Spending Time, Not Money, On Fire Emblem: Heores

Once again, I find myself writing about Fire Emblem.

I play more than just Fire Emblem, I swear. In fact, I swear I play more than just Nintendo games. I promise I will get to those non-Nintendo games I like…later.

I know in my last post I was pretty optimistic about these mobile games that Nintendo has put out. I downloaded Fire Emblem: Heroes the day it came out and it went beyond my expectations, but not necessarily above.


Fire Emblem: Heroes is exactly what I expected it to be in the last post: a miniature, watered down version of the series. I immediately forgave the game for having smaller maps, lacking character conversations and support, weapon durability, and permanent character deaths. There is only so much content you can afford to create in a free-to-play game.

But I was surprised at how much there is to do in Fire Emblem: Heroes. It has a main story that you can play multiple times on harder difficulties, it has an arena where you can pit your characters against another, it has a training area, special missions, and something else that I haven’t even unlocked yet. The game also features character art in different styles and voice actors for each character and just enough dialogue for me to be interested in and appreciate every single one. I spent many more hours at once on this game than I ever anticipated.


But that’s the thing that really bothered me with the game. I didn’t plan on spending as much time as I have on it, nor did I really want to going into it. I figured this would be a game where I could it pick up and be satisfied with only ten minutes of play, but it never happened that way. Kellie Plagge of Gamespot felt the same way; “Before I’d put together a strong team, I started to lose interest in playing; but once I pulled good characters, I had a hard time putting my phone down. It’s very tempting to keep playing thanks to Heroes’ quick grind-reward loop…”

The short story: I put the game down because it was taking up too much of my time, and I was neglecting other things I wanted to do because of it. Which is true for a lot of things in my life, to be honest. But the real reason I put it down goes deeper than that and has to do with how I play games.



Before I start playing a game, I usually go in with a certain goal in mind for that period of play. These goals can be as simple as “today I’m just going to beat the next level or two” to as complicated as “today I’m going to EV train my Jolteon until it’s maxed out on it’s speed and special attack stats!”

So I tried going into Fire Emblem: Heroes with similar goals, but even the simple goals take a lot longer to accomplish than in games I’m used to. Unless I paid money. Paying money makes things happen very quickly.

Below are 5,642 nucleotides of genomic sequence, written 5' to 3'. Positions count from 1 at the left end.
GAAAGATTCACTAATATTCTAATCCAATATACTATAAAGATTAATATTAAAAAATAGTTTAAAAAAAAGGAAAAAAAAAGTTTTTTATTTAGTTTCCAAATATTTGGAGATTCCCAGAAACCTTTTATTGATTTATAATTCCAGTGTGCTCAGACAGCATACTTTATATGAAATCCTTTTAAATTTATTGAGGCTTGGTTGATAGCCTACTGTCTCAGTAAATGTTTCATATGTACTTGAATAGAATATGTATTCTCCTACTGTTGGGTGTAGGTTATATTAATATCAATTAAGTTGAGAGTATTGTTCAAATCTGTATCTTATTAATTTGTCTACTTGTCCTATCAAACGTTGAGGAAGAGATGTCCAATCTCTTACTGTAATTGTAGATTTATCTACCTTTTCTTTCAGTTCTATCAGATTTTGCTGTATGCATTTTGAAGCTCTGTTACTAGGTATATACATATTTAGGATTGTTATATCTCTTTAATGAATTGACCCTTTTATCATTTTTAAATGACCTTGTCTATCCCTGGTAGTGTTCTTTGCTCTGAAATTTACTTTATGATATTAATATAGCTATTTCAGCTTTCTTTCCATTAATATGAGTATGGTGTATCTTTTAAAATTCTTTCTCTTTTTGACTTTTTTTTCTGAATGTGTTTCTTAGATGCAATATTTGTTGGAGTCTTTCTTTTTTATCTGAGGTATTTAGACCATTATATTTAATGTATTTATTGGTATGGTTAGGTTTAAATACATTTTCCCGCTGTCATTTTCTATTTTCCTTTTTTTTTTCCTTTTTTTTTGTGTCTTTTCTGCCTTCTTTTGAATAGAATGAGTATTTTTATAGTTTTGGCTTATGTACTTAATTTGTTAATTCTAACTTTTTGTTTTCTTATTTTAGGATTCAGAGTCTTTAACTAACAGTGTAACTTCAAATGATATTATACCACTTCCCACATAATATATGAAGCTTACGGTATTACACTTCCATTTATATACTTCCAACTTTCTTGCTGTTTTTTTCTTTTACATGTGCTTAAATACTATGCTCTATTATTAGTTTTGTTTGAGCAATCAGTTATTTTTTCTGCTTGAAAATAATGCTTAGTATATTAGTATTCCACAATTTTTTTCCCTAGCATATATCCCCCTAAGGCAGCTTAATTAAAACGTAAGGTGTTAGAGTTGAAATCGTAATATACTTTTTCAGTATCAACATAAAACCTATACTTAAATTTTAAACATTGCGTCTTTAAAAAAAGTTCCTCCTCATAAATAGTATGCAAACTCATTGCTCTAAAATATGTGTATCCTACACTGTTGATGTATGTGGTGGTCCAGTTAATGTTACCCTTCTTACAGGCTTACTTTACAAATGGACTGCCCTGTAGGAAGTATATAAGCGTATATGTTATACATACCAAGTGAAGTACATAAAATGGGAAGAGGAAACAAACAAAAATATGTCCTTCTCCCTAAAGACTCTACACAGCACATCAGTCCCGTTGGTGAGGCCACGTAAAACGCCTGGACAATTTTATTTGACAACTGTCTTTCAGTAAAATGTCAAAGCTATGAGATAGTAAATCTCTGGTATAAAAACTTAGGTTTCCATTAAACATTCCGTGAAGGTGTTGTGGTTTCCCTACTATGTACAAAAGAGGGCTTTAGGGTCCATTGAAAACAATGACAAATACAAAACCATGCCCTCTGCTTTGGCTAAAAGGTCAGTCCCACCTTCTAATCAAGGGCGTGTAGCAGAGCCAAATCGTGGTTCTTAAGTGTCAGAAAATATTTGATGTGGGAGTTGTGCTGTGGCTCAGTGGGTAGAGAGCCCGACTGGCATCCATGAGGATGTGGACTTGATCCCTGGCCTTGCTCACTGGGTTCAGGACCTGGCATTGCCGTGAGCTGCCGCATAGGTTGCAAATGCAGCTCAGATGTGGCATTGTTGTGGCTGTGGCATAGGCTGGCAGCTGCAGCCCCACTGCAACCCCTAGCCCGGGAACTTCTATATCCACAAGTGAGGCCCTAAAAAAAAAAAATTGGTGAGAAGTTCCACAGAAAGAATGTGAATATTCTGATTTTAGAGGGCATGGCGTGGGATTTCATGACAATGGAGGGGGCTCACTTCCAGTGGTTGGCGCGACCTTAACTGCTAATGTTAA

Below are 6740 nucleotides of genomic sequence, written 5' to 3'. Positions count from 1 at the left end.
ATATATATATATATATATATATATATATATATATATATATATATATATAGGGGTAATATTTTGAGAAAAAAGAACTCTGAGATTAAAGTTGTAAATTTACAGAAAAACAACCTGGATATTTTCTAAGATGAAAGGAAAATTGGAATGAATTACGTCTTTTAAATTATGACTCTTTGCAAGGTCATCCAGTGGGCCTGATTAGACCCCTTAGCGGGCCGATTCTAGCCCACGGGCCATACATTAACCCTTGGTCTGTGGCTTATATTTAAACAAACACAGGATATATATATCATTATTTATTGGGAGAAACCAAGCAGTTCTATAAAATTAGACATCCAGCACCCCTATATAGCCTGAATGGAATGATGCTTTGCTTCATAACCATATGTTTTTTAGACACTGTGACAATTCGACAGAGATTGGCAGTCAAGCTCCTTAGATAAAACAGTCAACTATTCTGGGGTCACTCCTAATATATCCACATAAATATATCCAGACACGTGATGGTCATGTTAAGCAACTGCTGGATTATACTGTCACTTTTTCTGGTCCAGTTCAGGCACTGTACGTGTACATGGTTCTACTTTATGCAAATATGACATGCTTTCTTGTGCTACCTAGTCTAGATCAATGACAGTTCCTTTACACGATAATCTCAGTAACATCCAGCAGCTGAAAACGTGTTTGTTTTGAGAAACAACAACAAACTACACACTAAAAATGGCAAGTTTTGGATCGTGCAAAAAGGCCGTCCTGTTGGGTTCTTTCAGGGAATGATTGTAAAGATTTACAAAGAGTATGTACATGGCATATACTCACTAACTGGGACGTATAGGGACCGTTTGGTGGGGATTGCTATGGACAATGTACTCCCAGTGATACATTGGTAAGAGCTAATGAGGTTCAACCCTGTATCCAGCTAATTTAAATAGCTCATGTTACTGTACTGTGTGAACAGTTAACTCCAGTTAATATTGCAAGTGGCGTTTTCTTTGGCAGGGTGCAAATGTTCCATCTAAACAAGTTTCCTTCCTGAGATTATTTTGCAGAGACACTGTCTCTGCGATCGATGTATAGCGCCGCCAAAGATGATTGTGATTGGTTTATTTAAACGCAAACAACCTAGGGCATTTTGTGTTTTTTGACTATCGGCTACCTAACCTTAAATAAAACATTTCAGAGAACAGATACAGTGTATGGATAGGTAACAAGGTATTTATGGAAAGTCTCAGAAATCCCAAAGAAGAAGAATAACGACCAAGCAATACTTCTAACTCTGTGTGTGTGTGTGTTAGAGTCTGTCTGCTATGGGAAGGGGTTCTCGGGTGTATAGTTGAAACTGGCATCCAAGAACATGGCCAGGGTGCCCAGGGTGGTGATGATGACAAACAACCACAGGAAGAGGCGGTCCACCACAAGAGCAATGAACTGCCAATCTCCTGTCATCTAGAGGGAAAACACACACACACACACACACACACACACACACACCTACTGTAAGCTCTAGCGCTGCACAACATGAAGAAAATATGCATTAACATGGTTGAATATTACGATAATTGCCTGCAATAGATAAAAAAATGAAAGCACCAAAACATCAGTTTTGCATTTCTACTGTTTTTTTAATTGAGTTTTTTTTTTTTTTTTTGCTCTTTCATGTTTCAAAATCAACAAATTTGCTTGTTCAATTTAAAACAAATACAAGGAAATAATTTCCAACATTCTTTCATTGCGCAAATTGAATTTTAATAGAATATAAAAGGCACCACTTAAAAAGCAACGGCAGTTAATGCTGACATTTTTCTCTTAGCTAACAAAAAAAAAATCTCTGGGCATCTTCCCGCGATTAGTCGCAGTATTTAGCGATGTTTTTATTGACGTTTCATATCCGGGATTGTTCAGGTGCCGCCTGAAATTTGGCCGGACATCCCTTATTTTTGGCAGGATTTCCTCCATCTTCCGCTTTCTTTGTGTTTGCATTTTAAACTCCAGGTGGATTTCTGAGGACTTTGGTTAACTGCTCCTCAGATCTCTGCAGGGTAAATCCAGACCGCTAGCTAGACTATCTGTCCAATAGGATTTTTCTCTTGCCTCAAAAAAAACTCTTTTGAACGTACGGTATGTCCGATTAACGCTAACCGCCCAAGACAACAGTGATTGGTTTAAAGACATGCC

In my last post I talked about how Pokemon Duel was a waiting game, where certain things will unlock only after a certain time period, and Fire Emblem: Heroes is almost the same way. In order to summon heroes for your army, you need at least five Orbs to summon one, and twenty to summon five at once. Two Orbs are given to you each day, but they can also be obtained by playing levels or by accomplishing certain objectives. To play levels, you need to spend stamina points, which you regain over time, but if you run out, there’s not much you can do.

So you can’t have a goal of getting five new heroes when you have no Orbs, because it would take a long time. So I found myself making smaller goals, but spending just as long trying to accomplish them as I would with larger goals in other games. Basically this game takes twice as long to get s much progressive fulfillment as I would in another game with more content such as Fire Emblem: Awakening. And I haven’t even gotten into the amount of work it takes to level up characters and to get ones that already know certain abilities. This game has a lot of content, if I didn’t mention that before.


I’ve learned from this that Nintendo’s mobile games have enough content in them for you to dedicate as much time to it as their other console games. Which is pretty impressive. So maybe I’ll actually do that when I’m done with the other games that I’m playing right now, because I do enjoy the game. But since I didn’t expect that, and I don’t want to commit that much time to it, it’s on the back burner for me. And maybe having it there will give me the opportunity to decide whether I really want to play it.

It is a good game if you want to play it, and it’s free if you want to spend the time on it. Just remember that what Nintendo has done is made it a real game, not just an app. So if you have the time, I highly recommend it.

But that’s just my opinion.

Picture credits:



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